Yes, even if it stays restricted to nerds and finance types with an anarchistic streak (of which there exist a lot these days), it might succeed in the same way Linux succeeded. In the background. Unlike the mentioned alternatives, bitcoin is not a company so it can afford to stay a niche a long time.

I think it will slowly be adapted, a lot of support infrastructure for merchants still has to be made but on the other hand there is a lot of international momentum going. More than for any alternative currency, ever, I think.

Bitcoin Core developer [PGP] Warning: For most, coin loss is a larger risk than coin theft. A disk can die any time. Regularly back up your wallet through FileBackup Wallet to an external storage or the (encrypted!) cloud. Use a separate offline wallet for storing larger amounts.
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June 29, 2011, 03:09:39 AM
 #17

This article says I made $3 million....Hahahah very funny.

This tale of someone buying 20,000 low and making about $3 million has popped up in a couple of places..
Is it really referring to you - and if so - are you able to share the real story?


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June 29, 2011, 03:19:26 AM
 #18

forbees out of calculators and out of touch with reality
BTC peaked at around $32

if anyone got 3 million out of 20k bitcoins, it means someone paid $150/BTC for those

their blog journalism  just got down to the level of  National Enquirer or w/e their name is

the article reminded me that post by the guy who runs downside.com site
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June 29, 2011, 03:27:54 AM
 #19

I think in order for Bitcoin to survive the volatility needs to disappear.  In fact, I would go so far as to say Bitcoins would need to be pegged to USD (or some other currency) at a certain value.  Otherwise it will be very difficult to entice merchants because they simply cannot price their goods accordingly.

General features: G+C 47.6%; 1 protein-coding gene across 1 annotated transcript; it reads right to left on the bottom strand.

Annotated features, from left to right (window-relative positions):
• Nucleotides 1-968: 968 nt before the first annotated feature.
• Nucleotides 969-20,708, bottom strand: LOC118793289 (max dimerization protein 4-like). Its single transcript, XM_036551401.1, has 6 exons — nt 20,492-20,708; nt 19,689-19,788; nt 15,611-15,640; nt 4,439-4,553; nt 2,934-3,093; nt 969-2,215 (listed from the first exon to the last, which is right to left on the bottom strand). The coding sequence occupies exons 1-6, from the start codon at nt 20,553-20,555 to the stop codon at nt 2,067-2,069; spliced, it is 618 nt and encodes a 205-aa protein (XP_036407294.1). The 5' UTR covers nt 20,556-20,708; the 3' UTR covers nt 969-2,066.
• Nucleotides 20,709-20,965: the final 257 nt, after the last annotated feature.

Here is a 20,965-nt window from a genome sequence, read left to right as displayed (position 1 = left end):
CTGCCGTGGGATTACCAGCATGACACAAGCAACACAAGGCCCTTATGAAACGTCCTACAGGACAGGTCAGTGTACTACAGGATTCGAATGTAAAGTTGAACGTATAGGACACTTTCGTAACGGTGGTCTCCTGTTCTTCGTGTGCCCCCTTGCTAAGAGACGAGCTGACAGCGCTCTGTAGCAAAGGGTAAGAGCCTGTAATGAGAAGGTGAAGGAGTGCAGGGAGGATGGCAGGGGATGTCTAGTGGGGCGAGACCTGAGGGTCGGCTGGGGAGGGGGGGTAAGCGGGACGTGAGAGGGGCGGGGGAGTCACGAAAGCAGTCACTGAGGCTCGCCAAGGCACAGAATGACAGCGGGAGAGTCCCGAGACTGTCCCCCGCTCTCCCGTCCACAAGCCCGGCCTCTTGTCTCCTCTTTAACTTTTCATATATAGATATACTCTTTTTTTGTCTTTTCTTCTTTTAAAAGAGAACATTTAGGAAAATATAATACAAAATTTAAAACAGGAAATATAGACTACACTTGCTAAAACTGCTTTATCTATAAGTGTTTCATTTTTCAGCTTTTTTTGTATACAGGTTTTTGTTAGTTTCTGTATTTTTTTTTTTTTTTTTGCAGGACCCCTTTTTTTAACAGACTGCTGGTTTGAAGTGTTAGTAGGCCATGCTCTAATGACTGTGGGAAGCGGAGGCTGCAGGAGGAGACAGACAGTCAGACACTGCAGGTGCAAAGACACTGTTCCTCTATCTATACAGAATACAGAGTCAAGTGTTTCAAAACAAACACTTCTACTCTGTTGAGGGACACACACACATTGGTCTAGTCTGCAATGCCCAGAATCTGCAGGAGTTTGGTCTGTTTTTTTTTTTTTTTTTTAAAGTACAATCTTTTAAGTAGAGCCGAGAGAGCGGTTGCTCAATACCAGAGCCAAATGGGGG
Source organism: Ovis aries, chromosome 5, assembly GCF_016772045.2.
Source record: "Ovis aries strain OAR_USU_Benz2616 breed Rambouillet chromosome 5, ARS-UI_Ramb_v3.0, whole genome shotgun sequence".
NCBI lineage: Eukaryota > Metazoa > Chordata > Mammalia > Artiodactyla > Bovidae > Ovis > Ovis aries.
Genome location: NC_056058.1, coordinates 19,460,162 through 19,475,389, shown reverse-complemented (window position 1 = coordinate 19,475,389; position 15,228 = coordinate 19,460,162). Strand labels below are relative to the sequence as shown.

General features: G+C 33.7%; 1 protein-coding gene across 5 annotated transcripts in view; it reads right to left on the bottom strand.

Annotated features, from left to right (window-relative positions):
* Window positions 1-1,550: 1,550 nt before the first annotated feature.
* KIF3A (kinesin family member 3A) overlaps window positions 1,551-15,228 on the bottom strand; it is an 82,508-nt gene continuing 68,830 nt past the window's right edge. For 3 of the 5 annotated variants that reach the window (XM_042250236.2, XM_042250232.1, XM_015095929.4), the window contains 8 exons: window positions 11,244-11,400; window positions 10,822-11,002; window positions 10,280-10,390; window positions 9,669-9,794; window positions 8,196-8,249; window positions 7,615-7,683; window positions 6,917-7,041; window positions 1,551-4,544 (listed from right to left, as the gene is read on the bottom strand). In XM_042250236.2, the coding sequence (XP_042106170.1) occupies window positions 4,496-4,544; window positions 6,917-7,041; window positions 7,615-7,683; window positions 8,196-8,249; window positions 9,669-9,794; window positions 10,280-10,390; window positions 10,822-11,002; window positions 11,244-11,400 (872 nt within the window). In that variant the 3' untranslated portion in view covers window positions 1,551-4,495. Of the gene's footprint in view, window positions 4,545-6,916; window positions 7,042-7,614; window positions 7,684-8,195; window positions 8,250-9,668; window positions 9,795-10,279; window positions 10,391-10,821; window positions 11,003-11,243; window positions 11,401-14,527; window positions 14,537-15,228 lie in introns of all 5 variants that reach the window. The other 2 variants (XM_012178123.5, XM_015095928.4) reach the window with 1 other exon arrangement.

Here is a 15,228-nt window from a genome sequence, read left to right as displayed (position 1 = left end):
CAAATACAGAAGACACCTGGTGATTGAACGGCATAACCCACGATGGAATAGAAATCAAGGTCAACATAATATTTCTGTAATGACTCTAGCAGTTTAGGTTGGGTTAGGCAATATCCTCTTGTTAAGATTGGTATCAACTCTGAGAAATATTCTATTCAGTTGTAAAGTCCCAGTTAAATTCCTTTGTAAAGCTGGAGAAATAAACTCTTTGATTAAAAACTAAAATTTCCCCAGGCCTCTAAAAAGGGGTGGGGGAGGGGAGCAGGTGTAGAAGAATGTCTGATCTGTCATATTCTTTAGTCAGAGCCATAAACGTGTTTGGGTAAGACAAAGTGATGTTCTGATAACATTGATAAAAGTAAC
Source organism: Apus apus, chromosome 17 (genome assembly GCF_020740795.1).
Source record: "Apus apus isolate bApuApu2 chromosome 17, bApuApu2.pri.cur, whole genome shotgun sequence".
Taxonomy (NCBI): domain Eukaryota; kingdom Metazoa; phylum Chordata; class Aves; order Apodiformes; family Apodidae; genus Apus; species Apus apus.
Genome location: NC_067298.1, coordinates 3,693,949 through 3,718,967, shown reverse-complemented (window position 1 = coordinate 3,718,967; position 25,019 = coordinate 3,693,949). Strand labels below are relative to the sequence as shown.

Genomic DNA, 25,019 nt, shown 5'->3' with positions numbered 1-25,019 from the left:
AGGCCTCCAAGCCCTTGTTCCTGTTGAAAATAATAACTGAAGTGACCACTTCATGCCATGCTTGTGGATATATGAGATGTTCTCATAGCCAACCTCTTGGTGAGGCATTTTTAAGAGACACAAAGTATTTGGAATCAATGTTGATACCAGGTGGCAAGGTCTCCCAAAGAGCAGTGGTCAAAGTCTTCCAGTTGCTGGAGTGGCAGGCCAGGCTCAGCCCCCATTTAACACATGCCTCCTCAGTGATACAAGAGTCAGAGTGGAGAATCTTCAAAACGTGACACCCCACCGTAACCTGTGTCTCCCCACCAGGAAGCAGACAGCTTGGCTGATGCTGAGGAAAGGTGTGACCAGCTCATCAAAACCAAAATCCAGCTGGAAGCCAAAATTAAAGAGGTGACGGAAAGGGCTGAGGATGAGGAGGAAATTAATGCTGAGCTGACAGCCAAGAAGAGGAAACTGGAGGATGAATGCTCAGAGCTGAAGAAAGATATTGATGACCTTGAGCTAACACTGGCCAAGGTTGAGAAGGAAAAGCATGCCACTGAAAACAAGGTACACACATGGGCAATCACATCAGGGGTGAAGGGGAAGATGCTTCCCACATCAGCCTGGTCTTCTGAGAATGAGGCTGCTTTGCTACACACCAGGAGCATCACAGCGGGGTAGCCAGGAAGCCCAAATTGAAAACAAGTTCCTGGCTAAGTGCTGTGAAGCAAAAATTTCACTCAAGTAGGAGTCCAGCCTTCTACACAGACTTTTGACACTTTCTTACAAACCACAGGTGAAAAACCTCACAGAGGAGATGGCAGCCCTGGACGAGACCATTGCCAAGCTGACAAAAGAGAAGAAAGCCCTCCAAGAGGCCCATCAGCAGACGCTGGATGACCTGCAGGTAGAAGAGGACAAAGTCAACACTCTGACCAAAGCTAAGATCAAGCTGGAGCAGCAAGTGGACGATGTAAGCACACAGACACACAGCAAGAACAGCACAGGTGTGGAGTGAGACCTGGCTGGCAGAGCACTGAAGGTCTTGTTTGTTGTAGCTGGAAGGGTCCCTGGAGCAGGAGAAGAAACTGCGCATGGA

Even at these supposed "stable" prices we're seeing, it's not stable enough for a currency.  Even a change from $16 to $17 is a 6.3% change and we're seeing larger intra-day fluctuations than that.  To put it in perspective, the USD moved against the Euro by 0.265% today.  Over the last 3 months, it has moved 1.4%.  You'd have to go out SIX MONTHS to see a percentage change greater than what Bitcoin is witnessing in a matter of hours.

But no one wants to peg BTC's because speculation is the only place where the money making is at and probably the only place it will stay.  Sadly, I believe the long-term success of BTC is tied to it's acceptance in daily transactions.  It will never happen under the current conditions.

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June 29, 2011, 03:29:37 AM
 #20

let the people decide what they want to use as currency....   o wait i forgot a democracy plutocracy doesn't work that way.....